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The RFP (Request for Proposal) signals opportunity for a creative firm! They’ve made it to your list of qualified firms. You’ll have multiple options from which to choose, pouring over creative samples and price ranges. Sounds like a win-win for both parties?
For every creative firm that sees opportunity, another sees a cost to avoid. For every client that sees opportunity, another sees it as an onerous task that derails their real work, and is confused about the process.
The process might seem to favor the creator of the RFP. But there are hidden costs. Even the best-run RFP process has built-in flaws. You can get the most out of the process if you recognize the built-in flaws and costs, and then use workarounds. Read the rest of this entry »
A better path for your next communication problem
(Download the white paper for The Tree of So-So? Or the Forest of Effective.)
Few businesses these days can afford to throw dollars at any communications unless they see some value—value being the relationship between cost paid and results achieved. Nonprofits especially can’t afford to, with budgets and staff strained as they are. Why then do so many organizations approach projects in ways that hinder their ability to be as effective as they could be?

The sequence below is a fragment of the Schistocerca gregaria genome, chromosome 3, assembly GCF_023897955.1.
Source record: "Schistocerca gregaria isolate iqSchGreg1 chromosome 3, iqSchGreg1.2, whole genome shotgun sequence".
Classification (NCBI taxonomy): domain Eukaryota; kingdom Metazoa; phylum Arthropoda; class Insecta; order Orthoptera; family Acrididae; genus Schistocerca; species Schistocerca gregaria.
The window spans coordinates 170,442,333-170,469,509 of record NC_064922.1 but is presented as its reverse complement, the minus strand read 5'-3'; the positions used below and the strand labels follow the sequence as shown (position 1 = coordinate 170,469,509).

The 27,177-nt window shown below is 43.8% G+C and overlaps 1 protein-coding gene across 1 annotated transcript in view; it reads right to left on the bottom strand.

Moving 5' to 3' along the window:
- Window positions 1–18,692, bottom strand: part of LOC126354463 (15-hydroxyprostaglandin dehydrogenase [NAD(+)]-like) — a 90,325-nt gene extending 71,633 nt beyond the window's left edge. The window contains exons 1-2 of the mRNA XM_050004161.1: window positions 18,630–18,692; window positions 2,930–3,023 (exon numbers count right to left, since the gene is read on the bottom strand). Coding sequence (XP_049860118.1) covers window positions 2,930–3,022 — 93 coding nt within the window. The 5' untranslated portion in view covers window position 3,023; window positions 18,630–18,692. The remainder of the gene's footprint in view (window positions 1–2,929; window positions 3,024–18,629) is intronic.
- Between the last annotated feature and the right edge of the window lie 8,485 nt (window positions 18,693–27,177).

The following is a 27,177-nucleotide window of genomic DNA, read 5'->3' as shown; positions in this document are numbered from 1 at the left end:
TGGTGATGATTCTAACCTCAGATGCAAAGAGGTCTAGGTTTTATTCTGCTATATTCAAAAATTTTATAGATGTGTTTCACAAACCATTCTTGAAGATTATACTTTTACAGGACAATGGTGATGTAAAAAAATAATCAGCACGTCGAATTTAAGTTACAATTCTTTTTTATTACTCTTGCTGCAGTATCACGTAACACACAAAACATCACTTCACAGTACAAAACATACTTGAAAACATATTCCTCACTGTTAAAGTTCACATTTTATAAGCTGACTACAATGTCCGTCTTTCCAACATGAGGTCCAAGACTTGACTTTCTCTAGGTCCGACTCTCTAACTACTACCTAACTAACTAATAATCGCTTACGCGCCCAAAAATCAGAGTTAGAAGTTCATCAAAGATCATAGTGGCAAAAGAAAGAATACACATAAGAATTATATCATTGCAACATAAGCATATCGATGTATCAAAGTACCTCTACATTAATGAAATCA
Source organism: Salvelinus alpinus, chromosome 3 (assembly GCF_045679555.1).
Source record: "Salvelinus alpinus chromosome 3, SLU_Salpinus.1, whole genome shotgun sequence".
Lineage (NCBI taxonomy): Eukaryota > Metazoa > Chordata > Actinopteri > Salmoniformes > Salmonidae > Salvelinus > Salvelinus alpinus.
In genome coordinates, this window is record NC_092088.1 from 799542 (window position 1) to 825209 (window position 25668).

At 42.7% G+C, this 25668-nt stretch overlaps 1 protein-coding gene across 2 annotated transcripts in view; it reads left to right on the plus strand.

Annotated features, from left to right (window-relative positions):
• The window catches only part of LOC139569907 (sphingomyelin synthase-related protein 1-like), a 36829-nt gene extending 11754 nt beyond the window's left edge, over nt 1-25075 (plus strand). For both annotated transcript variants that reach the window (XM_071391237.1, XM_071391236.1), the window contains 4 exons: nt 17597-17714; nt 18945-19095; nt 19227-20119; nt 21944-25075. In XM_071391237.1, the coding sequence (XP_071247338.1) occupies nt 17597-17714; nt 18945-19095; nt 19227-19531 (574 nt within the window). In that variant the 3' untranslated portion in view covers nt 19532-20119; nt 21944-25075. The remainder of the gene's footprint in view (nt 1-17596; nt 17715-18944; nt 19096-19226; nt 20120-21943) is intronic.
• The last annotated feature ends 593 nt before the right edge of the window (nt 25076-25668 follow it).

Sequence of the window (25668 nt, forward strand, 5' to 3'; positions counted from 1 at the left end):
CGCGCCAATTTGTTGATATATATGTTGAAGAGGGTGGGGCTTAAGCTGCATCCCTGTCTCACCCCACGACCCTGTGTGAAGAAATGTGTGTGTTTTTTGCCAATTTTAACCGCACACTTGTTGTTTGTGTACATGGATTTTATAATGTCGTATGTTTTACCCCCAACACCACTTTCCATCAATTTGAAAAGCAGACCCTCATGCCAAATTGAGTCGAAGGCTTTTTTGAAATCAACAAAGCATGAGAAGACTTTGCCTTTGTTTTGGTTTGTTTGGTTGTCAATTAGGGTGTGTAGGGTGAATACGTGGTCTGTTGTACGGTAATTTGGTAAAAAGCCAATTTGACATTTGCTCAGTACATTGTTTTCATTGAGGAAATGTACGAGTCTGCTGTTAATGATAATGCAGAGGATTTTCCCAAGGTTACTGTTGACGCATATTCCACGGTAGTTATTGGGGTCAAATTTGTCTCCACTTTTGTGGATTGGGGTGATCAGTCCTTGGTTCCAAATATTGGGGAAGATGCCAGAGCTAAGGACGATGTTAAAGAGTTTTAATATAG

This week ends National Farmers Market Week. Even with access to one of the consistently rated-top farmers markets in the country—Portland Farmers Market— I’m still surprised there is such a week. In spite of the gloomy picture of the health of the average American and the crushing power of the industrial food complex, we have something to celebrate. There are now about 6100 markets across the country, a 16 percent increase over last year. Go here to find a farmers market near you.
Following is a tribute to the impact of farmer’s markets, with a focus on the Portland Farmer’s Market and highlighting one of their sustainability efforts. Their clearly defined mission and success at executing goals is an inspiration for any business or nonprofit.
(Download thisWhite paper: Good, Fast, Cheap as a PDF.)
Google the phrase “Good Fast Cheap Pick Two” and you get over 78 million search results. There are only 1.7 million for “Fountain of Youth.” Apparently people desire good, fast and cheap more than they do the secret to staying young. I see requests like this posted in online venues like LinkedIn. Is it the economy? Is there a growing sense of entitlement? Or is it more benign than that—businesses don’t realize that asking for good, fast and cheap will hinder their ability to be effective? Read the rest of this entry »